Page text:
Flora of Northern Ireland
Lathraea squamaria
© Paul Hackney
Lathraea squamaria
© John Wilde
Lathraea squamaria
(Map updated: March 2008)

This strange-looking plant flowers in March and April, and is always found associated with a tree or shrub, usually in woods and parks. It is a parasite of many species of tree or shrub such as lime, poplar, sycamore, horse-chestnut, hazel, cherry-laurel, Lawson's cypress, plum, etc. It has no leaves and no green chlorophyll since it derives all its food for growth from its host tree. Although quite frequent, it tends to be regarded as rare, probably because it flowers and dies back before the summer begins. The whole plant is whitish or tinged with pinkish-purple.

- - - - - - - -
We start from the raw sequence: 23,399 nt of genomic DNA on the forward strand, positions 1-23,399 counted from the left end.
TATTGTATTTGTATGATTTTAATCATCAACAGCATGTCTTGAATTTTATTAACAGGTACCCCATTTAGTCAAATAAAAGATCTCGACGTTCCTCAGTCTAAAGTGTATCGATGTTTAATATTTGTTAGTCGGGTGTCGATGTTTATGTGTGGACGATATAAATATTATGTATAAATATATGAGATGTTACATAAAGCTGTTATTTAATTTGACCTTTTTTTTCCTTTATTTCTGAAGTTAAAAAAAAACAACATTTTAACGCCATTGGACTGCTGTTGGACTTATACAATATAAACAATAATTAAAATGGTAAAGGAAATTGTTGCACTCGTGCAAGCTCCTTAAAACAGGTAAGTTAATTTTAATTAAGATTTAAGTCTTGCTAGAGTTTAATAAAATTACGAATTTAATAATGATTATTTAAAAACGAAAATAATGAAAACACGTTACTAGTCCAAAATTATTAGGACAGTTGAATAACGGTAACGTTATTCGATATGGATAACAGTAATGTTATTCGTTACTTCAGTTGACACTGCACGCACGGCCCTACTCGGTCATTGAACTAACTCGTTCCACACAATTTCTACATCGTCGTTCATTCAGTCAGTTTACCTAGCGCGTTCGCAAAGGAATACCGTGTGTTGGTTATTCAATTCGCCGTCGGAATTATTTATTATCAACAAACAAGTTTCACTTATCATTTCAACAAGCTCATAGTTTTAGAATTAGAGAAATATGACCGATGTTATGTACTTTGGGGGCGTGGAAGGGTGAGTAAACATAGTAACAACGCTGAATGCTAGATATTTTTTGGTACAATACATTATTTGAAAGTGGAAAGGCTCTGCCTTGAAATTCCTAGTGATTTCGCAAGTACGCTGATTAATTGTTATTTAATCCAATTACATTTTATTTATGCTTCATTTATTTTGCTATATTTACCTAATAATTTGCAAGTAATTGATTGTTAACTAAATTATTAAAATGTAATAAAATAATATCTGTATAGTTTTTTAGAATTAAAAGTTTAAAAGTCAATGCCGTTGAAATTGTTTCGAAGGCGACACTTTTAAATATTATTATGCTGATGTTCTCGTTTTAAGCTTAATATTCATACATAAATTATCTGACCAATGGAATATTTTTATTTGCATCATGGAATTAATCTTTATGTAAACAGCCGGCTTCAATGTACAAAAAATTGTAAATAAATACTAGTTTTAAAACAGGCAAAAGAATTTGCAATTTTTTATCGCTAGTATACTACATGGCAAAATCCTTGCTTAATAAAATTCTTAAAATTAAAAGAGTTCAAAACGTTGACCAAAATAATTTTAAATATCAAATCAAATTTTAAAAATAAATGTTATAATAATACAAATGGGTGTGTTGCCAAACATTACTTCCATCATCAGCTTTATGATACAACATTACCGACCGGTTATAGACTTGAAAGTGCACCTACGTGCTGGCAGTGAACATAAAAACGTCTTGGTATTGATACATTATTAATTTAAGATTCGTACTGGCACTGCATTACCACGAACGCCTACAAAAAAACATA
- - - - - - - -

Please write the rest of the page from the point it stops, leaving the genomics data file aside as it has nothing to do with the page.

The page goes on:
All names: Lathraea squamaria L.

NBN Atlas mapping: Species account : NBN Atlas UK Species Observations database

iNaturalist: Species account : iNaturalist World Species Observations database